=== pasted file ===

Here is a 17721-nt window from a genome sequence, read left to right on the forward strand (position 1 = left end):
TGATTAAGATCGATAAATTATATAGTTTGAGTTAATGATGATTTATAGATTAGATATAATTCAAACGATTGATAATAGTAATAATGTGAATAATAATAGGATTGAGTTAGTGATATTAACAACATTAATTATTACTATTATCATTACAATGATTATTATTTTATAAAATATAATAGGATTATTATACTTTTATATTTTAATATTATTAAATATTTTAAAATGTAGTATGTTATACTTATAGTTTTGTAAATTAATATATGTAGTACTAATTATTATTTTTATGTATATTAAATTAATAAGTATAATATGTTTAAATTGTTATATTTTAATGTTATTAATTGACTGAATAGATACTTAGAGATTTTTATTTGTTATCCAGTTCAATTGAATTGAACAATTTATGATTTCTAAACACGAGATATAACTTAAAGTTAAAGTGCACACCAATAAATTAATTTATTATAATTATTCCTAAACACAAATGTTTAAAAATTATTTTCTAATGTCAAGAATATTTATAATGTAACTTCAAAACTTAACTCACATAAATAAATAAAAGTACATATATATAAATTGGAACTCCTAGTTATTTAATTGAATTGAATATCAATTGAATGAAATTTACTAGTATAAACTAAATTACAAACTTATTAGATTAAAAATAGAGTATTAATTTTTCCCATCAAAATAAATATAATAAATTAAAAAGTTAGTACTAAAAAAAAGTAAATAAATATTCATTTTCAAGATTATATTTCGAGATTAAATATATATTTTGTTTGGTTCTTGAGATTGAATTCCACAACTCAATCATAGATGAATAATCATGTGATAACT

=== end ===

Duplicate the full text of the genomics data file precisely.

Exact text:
Here is a 17721-nt window from a genome sequence, read left to right on the forward strand (position 1 = left end):
TGATTAAGATCGATAAATTATATAGTTTGAGTTAATGATGATTTATAGATTAGATATAATTCAAACGATTGATAATAGTAATAATGTGAATAATAATAGGATTGAGTTAGTGATATTAACAACATTAATTATTACTATTATCATTACAATGATTATTATTTTATAAAATATAATAGGATTATTATACTTTTATATTTTAATATTATTAAATATTTTAAAATGTAGTATGTTATACTTATAGTTTTGTAAATTAATATATGTAGTACTAATTATTATTTTTATGTATATTAAATTAATAAGTATAATATGTTTAAATTGTTATATTTTAATGTTATTAATTGACTGAATAGATACTTAGAGATTTTTATTTGTTATCCAGTTCAATTGAATTGAACAATTTATGATTTCTAAACACGAGATATAACTTAAAGTTAAAGTGCACACCAATAAATTAATTTATTATAATTATTCCTAAACACAAATGTTTAAAAATTATTTTCTAATGTCAAGAATATTTATAATGTAACTTCAAAACTTAACTCACATAAATAAATAAAAGTACATATATATAAATTGGAACTCCTAGTTATTTAATTGAATTGAATATCAATTGAATGAAATTTACTAGTATAAACTAAATTACAAACTTATTAGATTAAAAATAGAGTATTAATTTTTCCCATCAAAATAAATATAATAAATTAAAAAGTTAGTACTAAAAAAAAGTAAATAAATATTCATTTTCAAGATTATATTTCGAGATTAAATATATATTTTGTTTGGTTCTTGAGATTGAATTCCACAACTCAATCATAGATGAATAATCATGTGATAACT